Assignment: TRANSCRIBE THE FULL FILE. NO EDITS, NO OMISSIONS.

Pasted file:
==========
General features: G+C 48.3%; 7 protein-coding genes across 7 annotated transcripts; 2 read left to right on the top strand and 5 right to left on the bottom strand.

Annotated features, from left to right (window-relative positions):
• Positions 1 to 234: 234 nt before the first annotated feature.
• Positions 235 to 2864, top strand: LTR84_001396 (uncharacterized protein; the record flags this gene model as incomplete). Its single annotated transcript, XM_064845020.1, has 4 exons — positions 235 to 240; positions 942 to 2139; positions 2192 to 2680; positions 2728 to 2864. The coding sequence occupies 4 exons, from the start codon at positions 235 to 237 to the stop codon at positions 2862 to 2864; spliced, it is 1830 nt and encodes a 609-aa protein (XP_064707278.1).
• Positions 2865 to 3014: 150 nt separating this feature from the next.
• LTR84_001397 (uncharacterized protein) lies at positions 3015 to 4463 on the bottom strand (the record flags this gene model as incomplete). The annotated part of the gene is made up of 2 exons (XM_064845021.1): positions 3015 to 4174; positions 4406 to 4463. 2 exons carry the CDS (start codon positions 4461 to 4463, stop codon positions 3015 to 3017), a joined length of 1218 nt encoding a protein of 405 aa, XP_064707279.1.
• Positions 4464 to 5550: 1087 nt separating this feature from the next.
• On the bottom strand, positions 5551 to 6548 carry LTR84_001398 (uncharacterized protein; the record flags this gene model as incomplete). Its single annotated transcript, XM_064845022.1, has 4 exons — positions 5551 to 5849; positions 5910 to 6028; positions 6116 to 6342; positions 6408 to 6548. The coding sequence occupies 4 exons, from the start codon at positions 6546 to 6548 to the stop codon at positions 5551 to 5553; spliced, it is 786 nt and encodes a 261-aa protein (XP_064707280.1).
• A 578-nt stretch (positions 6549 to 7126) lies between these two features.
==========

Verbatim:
General features: G+C 48.3%; 7 protein-coding genes across 7 annotated transcripts; 2 read left to right on the top strand and 5 right to left on the bottom strand.

Annotated features, from left to right (window-relative positions):
• Positions 1 to 234: 234 nt before the first annotated feature.
• Positions 235 to 2864, top strand: LTR84_001396 (uncharacterized protein; the record flags this gene model as incomplete). Its single annotated transcript, XM_064845020.1, has 4 exons — positions 235 to 240; positions 942 to 2139; positions 2192 to 2680; positions 2728 to 2864. The coding sequence occupies 4 exons, from the start codon at positions 235 to 237 to the stop codon at positions 2862 to 2864; spliced, it is 1830 nt and encodes a 609-aa protein (XP_064707278.1).
• Positions 2865 to 3014: 150 nt separating this feature from the next.
• LTR84_001397 (uncharacterized protein) lies at positions 3015 to 4463 on the bottom strand (the record flags this gene model as incomplete). The annotated part of the gene is made up of 2 exons (XM_064845021.1): positions 3015 to 4174; positions 4406 to 4463. 2 exons carry the CDS (start codon positions 4461 to 4463, stop codon positions 3015 to 3017), a joined length of 1218 nt encoding a protein of 405 aa, XP_064707279.1.
• Positions 4464 to 5550: 1087 nt separating this feature from the next.
• On the bottom strand, positions 5551 to 6548 carry LTR84_001398 (uncharacterized protein; the record flags this gene model as incomplete). Its single annotated transcript, XM_064845022.1, has 4 exons — positions 5551 to 5849; positions 5910 to 6028; positions 6116 to 6342; positions 6408 to 6548. The coding sequence occupies 4 exons, from the start codon at positions 6546 to 6548 to the stop codon at positions 5551 to 5553; spliced, it is 786 nt and encodes a 261-aa protein (XP_064707280.1).
• A 578-nt stretch (positions 6549 to 7126) lies between these two features.